Embracing the fire within through grace and spazziness

I tie the hip scarf around my waist knotting it tightly on one side letting the beads jingle on my left hip and the fringe sway on my right. I take my place in the center of fifteen nervous women all dreading their turn at being the object of scrutiny and judgment. The music thumps through the studio and I feel it beat even louder in my chest. I close my eyes and begin.

Explore

Lately, I've been on an exploration of dance. I've tried several kinds--Hip Hop, Buti, and now Belly Dancing. I've learned something from each of them, whether it was reaffirming what I already knew--that Hip Hop is too herky-jerky for me, or discovering something new that I love like Belly Dancing. 

I love to dance, but I struggled to find the kind of dance class that felt like me. I like dance that is very fluid, but also has periods of what I call spazziness, and belly dancing is exactly that. It's all about flow and graceful movements, but there are also moments of erratic shimmying that allow me to let loose and embrace the chaos. I am learning a lot about belly dancing in this class, but more importantly I'm learning a lot about myself. 

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In the past, my desire to learn new things mostly encompassed what I could find in a book. I wasn't interested in going out and doing the things I was reading about; I was perfectly happy knowing "enough." Then one day that all changed.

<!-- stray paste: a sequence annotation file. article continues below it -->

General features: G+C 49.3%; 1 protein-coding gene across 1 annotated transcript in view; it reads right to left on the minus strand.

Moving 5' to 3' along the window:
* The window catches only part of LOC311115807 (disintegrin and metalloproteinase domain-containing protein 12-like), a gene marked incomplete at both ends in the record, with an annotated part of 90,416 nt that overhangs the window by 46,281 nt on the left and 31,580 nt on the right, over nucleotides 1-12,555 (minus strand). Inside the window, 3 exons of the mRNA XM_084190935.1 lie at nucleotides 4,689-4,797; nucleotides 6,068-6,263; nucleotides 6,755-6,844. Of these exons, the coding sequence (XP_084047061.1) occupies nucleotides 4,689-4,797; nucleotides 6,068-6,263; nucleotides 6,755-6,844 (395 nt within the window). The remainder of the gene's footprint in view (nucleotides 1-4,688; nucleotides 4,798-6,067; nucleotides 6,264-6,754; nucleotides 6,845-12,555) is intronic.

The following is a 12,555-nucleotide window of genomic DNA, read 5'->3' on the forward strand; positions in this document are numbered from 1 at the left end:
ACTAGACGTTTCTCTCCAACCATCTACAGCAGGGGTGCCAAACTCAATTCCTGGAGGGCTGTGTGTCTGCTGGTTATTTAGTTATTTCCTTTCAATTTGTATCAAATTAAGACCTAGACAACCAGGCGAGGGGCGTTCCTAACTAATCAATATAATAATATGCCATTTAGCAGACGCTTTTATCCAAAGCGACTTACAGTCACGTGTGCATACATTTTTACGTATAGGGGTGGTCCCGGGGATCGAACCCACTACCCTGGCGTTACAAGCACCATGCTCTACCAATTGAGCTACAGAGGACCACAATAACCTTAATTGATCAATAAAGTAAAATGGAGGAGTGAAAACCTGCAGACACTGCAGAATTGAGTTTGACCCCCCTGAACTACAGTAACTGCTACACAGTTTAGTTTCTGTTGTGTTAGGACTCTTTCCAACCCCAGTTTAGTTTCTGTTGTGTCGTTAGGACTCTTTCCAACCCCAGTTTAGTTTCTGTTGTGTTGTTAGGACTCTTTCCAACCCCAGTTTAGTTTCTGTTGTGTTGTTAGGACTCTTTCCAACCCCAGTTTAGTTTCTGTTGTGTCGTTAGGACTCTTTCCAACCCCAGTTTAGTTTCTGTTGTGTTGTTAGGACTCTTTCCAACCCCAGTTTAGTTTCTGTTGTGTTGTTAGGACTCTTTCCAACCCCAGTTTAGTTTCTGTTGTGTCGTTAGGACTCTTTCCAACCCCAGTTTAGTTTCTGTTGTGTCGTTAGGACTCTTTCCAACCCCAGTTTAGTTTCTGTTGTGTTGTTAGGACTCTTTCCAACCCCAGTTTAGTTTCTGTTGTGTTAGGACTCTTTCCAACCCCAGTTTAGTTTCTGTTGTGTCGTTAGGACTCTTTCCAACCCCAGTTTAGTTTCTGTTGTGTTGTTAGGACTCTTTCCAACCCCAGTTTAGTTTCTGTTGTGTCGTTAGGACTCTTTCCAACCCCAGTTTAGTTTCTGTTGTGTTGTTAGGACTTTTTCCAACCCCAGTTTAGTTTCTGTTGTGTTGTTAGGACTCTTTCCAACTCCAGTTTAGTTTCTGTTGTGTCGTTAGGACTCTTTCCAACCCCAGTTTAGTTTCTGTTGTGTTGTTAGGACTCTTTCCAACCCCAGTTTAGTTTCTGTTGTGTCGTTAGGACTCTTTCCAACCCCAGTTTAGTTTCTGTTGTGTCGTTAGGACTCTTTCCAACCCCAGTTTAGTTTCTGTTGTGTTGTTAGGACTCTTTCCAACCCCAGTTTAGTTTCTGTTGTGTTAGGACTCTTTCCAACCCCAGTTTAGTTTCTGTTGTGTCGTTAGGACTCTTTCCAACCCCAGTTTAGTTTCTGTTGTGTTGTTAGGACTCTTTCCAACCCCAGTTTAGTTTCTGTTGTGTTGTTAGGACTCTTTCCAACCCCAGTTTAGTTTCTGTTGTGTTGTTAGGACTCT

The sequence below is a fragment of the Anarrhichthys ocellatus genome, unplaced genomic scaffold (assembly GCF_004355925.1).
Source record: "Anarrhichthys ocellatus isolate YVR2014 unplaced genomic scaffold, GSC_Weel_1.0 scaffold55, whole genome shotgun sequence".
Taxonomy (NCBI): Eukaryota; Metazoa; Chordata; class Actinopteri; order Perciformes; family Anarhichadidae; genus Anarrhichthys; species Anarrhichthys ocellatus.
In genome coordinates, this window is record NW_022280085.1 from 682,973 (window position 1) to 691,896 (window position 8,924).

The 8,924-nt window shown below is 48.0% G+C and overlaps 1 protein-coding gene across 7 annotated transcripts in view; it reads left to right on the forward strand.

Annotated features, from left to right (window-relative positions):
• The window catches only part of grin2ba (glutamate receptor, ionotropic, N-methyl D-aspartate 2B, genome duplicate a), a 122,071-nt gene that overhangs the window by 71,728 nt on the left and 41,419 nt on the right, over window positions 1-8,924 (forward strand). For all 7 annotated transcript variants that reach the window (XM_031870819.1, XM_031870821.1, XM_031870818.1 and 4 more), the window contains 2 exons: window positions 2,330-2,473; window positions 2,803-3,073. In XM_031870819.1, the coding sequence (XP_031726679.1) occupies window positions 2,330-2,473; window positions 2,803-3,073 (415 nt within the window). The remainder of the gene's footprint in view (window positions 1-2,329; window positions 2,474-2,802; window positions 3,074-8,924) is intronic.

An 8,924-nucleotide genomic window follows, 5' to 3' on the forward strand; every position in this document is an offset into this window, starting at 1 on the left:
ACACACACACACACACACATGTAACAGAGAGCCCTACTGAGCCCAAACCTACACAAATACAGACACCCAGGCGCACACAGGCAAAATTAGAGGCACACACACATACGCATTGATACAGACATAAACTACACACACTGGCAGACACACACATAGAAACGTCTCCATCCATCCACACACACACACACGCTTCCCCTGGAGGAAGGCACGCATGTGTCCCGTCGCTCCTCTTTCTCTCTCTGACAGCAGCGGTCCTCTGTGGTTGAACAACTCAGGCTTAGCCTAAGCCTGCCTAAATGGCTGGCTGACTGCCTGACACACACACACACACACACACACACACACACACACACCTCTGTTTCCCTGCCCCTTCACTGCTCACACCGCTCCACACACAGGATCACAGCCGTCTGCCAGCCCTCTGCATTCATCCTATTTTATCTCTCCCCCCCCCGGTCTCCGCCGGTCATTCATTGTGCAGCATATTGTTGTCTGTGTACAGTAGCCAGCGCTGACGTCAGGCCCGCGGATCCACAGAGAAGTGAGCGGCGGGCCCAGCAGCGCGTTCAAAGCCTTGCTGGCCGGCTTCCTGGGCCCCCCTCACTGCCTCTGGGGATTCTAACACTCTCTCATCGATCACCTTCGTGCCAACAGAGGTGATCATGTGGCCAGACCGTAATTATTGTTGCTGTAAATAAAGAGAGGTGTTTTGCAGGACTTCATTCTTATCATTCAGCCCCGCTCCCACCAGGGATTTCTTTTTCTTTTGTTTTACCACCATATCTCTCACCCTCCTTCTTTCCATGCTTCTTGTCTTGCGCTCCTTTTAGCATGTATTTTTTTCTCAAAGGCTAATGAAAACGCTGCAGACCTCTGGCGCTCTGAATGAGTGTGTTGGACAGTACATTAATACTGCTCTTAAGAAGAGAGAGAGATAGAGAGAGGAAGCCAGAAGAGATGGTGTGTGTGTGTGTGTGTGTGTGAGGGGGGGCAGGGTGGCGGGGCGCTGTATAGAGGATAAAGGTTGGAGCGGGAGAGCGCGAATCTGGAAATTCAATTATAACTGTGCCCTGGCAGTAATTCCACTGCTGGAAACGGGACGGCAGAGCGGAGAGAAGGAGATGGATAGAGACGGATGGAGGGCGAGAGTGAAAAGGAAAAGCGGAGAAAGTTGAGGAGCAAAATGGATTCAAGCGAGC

I suddenly wanted to take an Impressionist painting class to better understand and appreciate my favorite style of art. I wanted to see if I could really do some good by volunteering at my local animal shelter. I wanted to test my fear of the ocean by kayaking across Casco Bay. I wanted to prove that I could hike a mountain all by myself. Finally the fire within me was lit, and every day it burns a little brighter.

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I sign up for any class/seminar/workshop that I have an interest in, even the ones I'm pretty sure I won't love. Why? Why not.

We spend an inordinate amount of time worrying about being bad at something or someone judging us, when in reality we are our toughest critics. Take a look in the giant, wall-length mirror at any dance/spin/yoga class and look around. Everyone there is looking at themselves worrying they're not doing it right, and willing themselves to do better. No one is watching you, let alone rooting for you to fail. It took me an exceptionally long time to realize that, but once I did I embraced the freedom. I could try anything I wanted and no one would care whether or not I was doing it right.

You have to change your idea of what you hope to get out of it. Do you want to spend all of your time obsessing over doing it right, or would you rather let loose and have fun?